Graphic courtesy of Juliette Eye Institute.

Presbyopia is normal and is an age-related condition that causes us to lose our near vision or accommodation just after 40 years of age.
You may have seen some people move their arms away with a book to read or even back their head up when using their phones; these are examples of presbyopia. When we are young, the lenses in our eyes are clear, and at age 40, Dysfunctional Lens Syndrome (DLS) occurs.

Dr. Robert Melendez

There are 3 types of DLS.
DLS Stage I is when the human lens begins to stiffen and loses its natural ability of changing shape to increase the magnification of the eye to see closely. Typically, young children can read something very closely.
As we age, especially after age 40, the lens hardens and our focusing power to see up close lessens each year. By age 60, we cannot see anything up close without glasses.
The exception to this rule is if we are nearsighted: the ability to see near without glasses. Have you seen someone taking their glasses off to read, perhaps? This is indicative of being nearsighted.
Presbyopia occurs naturally as we age. Once we reach around 50 years of age (DLS Stage II), the lens hardens even more, small opaque spots begins to develop and our nighttime vision begins to be affected, similar to seeing through a windshield with micro-pits or subtle scratches.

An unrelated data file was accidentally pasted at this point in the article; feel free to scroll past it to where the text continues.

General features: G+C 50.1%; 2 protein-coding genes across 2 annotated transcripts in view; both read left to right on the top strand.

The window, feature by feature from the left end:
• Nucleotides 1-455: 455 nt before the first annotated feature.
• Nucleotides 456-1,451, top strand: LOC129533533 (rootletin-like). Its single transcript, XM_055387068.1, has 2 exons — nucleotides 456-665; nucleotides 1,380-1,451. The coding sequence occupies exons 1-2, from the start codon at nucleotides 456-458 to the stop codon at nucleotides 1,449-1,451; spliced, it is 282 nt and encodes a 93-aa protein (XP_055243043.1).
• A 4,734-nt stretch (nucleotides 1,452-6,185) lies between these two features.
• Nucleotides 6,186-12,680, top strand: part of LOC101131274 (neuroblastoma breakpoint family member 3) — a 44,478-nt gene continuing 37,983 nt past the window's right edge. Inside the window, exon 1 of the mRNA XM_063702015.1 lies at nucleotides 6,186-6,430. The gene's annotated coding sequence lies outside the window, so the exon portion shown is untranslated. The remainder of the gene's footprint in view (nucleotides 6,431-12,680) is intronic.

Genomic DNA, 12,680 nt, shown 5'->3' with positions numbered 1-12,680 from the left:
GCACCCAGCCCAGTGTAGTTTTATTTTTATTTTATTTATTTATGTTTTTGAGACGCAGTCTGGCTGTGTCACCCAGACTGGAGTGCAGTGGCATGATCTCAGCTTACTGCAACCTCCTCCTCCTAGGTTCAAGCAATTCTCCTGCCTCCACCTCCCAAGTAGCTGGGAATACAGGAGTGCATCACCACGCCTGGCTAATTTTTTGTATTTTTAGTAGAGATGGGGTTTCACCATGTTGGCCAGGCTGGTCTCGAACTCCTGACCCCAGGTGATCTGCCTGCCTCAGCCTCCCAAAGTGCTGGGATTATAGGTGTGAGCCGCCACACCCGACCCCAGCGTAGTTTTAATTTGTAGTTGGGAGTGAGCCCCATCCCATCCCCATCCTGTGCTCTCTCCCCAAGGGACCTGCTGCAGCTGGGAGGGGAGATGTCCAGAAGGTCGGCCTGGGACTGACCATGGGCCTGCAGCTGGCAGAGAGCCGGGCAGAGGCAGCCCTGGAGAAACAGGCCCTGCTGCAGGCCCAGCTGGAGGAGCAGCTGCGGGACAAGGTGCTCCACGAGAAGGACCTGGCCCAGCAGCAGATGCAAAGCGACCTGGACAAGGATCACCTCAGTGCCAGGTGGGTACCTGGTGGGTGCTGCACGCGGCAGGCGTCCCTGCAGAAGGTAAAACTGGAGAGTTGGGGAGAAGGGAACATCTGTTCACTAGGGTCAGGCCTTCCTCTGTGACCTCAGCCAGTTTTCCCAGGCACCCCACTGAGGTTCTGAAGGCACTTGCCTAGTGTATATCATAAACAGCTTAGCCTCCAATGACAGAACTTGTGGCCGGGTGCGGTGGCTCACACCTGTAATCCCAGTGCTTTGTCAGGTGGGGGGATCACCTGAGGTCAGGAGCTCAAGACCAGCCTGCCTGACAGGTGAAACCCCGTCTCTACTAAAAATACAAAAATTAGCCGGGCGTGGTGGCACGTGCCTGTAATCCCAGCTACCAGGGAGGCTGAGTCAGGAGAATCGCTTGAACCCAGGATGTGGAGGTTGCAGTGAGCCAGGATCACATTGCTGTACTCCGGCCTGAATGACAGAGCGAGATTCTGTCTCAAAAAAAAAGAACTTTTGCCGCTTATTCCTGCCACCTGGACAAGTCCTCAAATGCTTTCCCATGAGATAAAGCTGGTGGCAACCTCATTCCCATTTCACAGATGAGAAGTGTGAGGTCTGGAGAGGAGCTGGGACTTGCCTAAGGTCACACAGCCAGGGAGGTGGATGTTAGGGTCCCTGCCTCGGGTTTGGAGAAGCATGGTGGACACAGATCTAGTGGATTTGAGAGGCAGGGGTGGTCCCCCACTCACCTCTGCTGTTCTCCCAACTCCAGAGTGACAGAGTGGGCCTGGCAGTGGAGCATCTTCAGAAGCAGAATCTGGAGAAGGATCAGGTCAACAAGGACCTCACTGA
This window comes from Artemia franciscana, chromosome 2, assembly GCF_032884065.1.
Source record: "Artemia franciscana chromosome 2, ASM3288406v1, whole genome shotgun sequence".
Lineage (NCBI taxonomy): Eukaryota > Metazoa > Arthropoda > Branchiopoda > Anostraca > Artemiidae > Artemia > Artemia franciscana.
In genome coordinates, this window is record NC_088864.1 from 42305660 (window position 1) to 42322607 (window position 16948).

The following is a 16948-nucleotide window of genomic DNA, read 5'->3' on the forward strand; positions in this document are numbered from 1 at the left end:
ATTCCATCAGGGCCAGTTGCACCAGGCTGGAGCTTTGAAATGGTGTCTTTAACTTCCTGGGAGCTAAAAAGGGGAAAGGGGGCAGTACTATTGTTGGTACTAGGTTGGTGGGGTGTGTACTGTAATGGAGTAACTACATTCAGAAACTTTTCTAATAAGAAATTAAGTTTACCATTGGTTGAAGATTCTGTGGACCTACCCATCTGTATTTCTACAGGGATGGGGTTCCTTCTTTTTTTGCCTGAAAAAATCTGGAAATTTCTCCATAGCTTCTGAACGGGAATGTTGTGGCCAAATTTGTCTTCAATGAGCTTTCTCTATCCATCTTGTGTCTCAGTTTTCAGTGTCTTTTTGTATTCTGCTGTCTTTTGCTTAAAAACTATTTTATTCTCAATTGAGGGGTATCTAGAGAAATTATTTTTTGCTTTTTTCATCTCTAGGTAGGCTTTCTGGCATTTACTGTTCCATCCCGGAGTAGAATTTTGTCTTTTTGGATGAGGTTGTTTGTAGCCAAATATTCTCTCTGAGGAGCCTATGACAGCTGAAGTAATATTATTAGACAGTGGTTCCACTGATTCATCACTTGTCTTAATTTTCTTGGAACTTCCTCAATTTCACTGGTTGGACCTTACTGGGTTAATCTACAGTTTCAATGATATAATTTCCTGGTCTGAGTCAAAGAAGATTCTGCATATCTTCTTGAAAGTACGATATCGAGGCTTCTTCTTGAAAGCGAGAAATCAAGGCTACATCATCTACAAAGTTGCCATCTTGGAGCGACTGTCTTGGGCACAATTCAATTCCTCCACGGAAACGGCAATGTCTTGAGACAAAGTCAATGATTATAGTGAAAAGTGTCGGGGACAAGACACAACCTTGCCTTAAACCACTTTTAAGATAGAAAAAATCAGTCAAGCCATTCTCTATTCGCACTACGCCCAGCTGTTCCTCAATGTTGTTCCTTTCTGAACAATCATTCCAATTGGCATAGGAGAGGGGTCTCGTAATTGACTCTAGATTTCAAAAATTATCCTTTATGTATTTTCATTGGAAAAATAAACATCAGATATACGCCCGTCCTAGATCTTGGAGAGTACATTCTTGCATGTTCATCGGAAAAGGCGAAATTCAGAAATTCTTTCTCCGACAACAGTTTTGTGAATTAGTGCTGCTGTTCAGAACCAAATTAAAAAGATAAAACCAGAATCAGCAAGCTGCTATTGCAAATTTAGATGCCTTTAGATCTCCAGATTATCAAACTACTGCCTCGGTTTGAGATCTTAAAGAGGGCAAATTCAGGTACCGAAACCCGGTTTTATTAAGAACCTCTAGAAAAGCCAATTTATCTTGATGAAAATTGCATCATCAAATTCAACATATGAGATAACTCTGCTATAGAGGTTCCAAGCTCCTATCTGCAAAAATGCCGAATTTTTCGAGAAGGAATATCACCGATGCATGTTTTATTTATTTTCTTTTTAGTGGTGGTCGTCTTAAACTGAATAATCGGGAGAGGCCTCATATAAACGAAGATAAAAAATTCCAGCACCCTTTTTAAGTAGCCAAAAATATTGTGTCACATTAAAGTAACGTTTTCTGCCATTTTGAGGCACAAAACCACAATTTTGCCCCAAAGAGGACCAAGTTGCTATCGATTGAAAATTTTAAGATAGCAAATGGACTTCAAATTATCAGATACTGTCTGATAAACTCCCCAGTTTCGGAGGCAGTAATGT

This, of course, occurs gradually, and most people do not recognize negative symptoms until around 60 years of age, when a cataract (cloudy lens) is noticed (DLS Stage III).
Once a cataract develops, nighttime issues usually affect us first, then reading and then day-time vision.
Treatment for DLS in the 40s and 50s includes glasses (bifocals or progressive lenses), over-the-counter reading glasses, contact lenses and refractive lens exchange (surgical replacement of the lens). LASIK surgery typically is not the best option after age 40 because you will still need reading glasses.
With refractive lens exchange from the 40-60s, we have new lens-replacement technology to allow patients to see near and far with both eyes. Some individuals use monovision, where one eye is focused near with a contact lens, while the other eye is focused at distance.
After the age of 60, cataract surgery is the recommended option once your vision is affecting your daily activities.

(Dr. Robert Melendez is an area ophthalmologist, and founder and CEO of Juliette Eye Institute in Albuquerque. He has also been a clinical assistant professor at the University of New Mexico Health Sciences Center since 2005. He lives in Corrales.)